In the context of the pace of change in the modern business world (especially related to technological developments, cyber risks and instant communications), a reactive approach to business continuity management is no longer an option.
The range of unpredictable potential business interruptions is simply too large and too far-reaching not to take a proactive and preventative approach.
An IT-based disaster recovery approach, essentially reactive in nature, is no longer sufficient to mitigate the many business risks now facing most organisations. For this reason, practitioners increasingly have been turning to the concept of business resilience.
Broadly speaking, the concept of business resilience refers to the idea of building into the organisation, and specifically its personnel, the capacity and skills to act in times of stress with initiative and good judgement, potentially without access to the usual IT support and related tools, to achieve the best possible business outcome.
Business resilience can be broken down into three interacting elements within the organisation; strategic resilience, operational resilience and process resilience.
Strategic resilience deals with broader areas of both threat and opportunity to the business, such as fluctuations in market share, impacts from regulatory changes etc. Operational resilience refers to the ability to respond to every-day business threats, such as cyber risks, utility failures, loss of plant and equipment etc. Process resilience refers to the underlying systems upon which the organisation relies to function, such as IT and other technological systems, business processes and management systems.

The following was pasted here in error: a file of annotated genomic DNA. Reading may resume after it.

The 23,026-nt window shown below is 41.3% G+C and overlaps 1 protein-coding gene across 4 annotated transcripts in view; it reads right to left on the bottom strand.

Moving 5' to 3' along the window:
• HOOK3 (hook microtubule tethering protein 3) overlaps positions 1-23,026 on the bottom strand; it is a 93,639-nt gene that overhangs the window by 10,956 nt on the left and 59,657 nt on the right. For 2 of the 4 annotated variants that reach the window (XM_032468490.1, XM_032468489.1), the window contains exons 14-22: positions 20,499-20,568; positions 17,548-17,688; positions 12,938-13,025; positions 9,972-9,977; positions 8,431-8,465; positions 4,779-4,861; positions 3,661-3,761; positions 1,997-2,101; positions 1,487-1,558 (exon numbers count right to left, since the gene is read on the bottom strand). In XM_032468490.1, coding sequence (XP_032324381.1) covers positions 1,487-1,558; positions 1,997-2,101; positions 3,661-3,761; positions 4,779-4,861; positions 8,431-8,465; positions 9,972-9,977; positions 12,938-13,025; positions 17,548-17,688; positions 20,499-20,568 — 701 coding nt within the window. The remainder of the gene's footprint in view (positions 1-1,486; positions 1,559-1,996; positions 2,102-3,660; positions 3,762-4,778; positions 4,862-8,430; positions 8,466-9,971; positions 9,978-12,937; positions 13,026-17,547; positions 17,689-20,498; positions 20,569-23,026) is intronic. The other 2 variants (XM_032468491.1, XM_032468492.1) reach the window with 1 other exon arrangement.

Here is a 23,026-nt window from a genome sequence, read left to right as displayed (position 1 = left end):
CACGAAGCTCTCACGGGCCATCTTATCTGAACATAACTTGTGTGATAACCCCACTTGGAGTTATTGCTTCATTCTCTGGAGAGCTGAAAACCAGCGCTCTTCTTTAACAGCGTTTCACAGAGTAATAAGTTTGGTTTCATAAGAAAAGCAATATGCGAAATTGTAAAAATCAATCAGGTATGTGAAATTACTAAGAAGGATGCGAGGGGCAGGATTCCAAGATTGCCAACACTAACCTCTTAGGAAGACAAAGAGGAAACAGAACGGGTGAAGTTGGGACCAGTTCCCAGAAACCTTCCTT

With strengths and capacity in all three areas, an organisation is well placed to respond proactively to potential business interruptions.
Critical to the development of business resilience are two fundamental areas: accurate assessment of critical functions, and effective development and empowerment of the staff.
Without properly identifying, analysing and mitigating the vulnerabilities of critical business functions, these high risk functions may not be readily recognised in a time of crisis and therefore not appropriately prioritised. A thorough, and regularly reviewed Business Impact Analysis is required to achieve this information.
Without people who understand the way the business works and (in the context of a knowledge of the key principles of risk management and business continuity management) the business objectives and critical business functions, there will be no-one to undertake critical responses in a timely fashion when crisis strikes. Planned implementation of the business continuity program, good quality and broad-based training with refreshers, and regular testing exercises are the keys to empowering the staff. Regular testing and thorough debriefing will also help to ensure that the business continuity program (and the staff) continually improves.
Please contact QRMC for more information.